Mingalabar Restaurant Menu
Mingalabar Restaurant Menu. I ordered something with “Bachelor” name on it.

The price was okay base on my budget and research, the serving was way over regular meal with hefty amount of side dishes. I just didn’t like the local taste.

Curry - Myanmar Local Food
This is the cheaper version of the meal in Mingalabar Restaurant from a local restaurant at the Kywe Se Kan Highway (aka Chan Mya Shwe Pyi) bus terminal for only 3000 kyats per set before we head to Bagan. It’s pretty basic with smaller serving. And I still didn’t like it 😀

Local Tradition is very much alive 😊

You see, currently Myanmar is still one of the least developed countries in Southeast Asia. The tourism industry certainly needs a lot of improvements. I totally understand since it’s not long when Myanmar has open its doors to foreign visitors from all over the world. In fact, it was just also recent when Philippine Passport Holders can enter the country without visa for 14 days. No skyscrapers nor chain restaurants like Starbucks or at least 7/11 present. However on the bright side, this country is staying true to its roots. The local tradition is very much alive, even to the newest Burmese generation.

Men are wearing sarong-like piece of cloth tied around their waist called “Longyi” instead of wearing long pants where men from the rest of the world are wearing.
Men wearing skirt in Myanmar
Local men wearing “Longyi” at Mandalay Hill
Men wearing skirt in Myanmar
A local on his motorcycle wearing a longyi. You’ll get use to it eventually.

When we arrive at Mandalay town, the very first thing I noticed was why are they(men) wearing skirts? Even this millennial-looking guy whom we met at the restaurant, he was wearing a corporate long-sleeve but still paired it with a skirt. What’s up with the fashion statement in Myanmar? Until I couldn’t take it anymore, I talked to one of the restaurant staff and straight up ask “I hope you don’t mind, I notice men are wearing skirt. Why are you wearing a skirt? Is that normal here?” and it’s too late to realize that my question was insensitive like I hated myself after that. 😢 The staff politely replied, “It’s called “longyi”” then excuse himself. He was so offended that there was a new guy serving us moving forward. I should have just ask Google or just shut up 😞 I’m really sorry 😭

Another distinctive tradition of the Burmese people especially the girls is applying cosmetic paste called “Thanaka” on their face.

Usually in a form of round circles. It came from the ground bark of the tree called “Thanaka”, often serves as sun protection or a lotion-alternative and is believed to help remove acne and promote smooth skin. It is also an anti-fungal. More info here.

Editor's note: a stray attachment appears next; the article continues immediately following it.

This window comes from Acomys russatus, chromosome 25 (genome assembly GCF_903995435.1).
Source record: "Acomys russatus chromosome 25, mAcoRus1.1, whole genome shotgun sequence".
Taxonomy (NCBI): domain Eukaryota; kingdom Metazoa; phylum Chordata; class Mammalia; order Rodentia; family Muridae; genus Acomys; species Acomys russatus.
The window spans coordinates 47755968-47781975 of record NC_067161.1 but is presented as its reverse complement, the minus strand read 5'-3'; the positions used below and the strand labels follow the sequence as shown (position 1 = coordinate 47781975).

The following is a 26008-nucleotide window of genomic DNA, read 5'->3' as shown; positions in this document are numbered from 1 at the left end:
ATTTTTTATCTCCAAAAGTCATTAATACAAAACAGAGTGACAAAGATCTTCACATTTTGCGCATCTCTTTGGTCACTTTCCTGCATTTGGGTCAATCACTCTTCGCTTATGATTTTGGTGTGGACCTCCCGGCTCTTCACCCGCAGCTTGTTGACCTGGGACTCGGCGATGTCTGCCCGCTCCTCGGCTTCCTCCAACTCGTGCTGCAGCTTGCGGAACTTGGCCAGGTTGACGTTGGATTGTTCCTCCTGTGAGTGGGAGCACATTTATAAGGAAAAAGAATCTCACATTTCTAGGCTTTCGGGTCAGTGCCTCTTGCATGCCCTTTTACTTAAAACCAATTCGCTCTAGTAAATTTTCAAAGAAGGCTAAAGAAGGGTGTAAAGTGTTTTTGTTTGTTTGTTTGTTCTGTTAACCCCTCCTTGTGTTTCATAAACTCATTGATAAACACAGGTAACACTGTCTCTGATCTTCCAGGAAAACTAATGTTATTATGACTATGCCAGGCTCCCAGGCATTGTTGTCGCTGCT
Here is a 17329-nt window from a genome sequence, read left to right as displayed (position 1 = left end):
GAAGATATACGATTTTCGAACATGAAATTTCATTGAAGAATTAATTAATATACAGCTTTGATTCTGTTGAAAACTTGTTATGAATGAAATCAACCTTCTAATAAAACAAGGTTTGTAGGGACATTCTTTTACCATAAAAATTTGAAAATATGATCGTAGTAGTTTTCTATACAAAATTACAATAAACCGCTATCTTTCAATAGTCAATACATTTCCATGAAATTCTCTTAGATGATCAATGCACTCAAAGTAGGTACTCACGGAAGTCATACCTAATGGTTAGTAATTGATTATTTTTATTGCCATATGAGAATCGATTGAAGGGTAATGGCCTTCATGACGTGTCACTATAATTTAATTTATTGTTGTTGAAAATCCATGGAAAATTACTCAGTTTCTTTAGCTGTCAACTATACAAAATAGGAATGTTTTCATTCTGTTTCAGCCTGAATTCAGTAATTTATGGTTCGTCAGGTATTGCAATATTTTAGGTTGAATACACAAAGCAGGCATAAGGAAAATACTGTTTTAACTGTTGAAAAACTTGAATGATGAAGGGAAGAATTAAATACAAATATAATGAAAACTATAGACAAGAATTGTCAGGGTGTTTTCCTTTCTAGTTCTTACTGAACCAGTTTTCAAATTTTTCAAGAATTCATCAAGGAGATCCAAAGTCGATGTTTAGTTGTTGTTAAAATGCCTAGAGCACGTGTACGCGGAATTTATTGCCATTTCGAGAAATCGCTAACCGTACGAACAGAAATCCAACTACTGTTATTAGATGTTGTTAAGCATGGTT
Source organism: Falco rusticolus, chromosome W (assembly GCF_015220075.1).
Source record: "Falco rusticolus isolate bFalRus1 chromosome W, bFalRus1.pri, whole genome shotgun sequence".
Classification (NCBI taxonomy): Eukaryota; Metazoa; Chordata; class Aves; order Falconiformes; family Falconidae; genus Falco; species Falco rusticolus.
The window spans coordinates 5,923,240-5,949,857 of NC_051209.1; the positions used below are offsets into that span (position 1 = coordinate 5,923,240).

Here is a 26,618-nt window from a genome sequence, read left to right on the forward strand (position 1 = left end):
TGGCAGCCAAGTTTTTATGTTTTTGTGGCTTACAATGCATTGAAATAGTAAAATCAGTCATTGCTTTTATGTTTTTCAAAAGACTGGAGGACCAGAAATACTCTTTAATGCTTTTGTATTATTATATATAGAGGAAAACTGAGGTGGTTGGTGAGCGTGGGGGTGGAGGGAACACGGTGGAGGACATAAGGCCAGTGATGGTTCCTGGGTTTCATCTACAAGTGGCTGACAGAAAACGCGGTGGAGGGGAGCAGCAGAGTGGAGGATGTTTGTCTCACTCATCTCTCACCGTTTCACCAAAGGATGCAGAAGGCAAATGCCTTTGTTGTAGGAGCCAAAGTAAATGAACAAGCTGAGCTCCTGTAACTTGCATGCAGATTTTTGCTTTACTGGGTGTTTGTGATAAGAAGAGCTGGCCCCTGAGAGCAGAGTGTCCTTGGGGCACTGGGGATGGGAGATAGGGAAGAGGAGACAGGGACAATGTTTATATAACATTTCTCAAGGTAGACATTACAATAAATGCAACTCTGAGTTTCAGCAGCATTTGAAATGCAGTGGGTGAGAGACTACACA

Kids with Thanaka on their face in Myanmar
I met this cute kid with “thanaka” on his face in a form of a leaf in one of the temples that we visited. It’s so cool I asked a picture with him. He’s selling some birds for you to release to the sky and make a wish. Then I guess capture those birds back and sell them again. haha
Putting Thanaka on the face
Of course we tried it! Who doesn’t wanna have a smooth skin? 😀 Actually, we just wanna blend in, act like a local and hopefully escape the entrance fees. HAHA just kidding 😂

And along the way I realize, their rich culture and tradition are actually pretty amazing. I mean, those are the things that distinguishes them from the other modern breed from the rest of the world. Their identity, very raw and authentic.

Traveling from Mandalay to Bagan via Night Bus is perfectly OK!

There are several options available to choose from, like the train, boat, private taxi(fastest but most expensive) but we chose to ride the bus as it is reasonably fast and the cheapest. Important note: Don’t buy bus ticket in advance at the airport. They charge more! The standard bus ticket costs 9000 kyats but we were charged 13000 kyat per person at the airport. Grr Just buy directly at the bus terminal or from your hotel. The rate by the way comes with a bottle of water and a napkin. 🙂

Bus Ticket to Mandalay to Bagan
The Bus Ticket.

What bus to take? Our decision was purely based on whichever bus company has the latest night trip to Bagan, which is 8:30 pm. The name of the bus company in our ticket is Moe Thauk Htun. It’s a regular sized air-conditioned bus and we seated in the front to have more leg room. We had 1 stop along the way. Important note: Be sure to come out of the bus in the bus stop because they will lock it and if you stay inside you can’t go outside anymore until the driver comes back.

Mandalay to Bagan Bus Stop
Our driver and his conductor was having a full meal and took the time of their lives while my poor friend was stuck inside the bus struggling to keep from peeing her pants.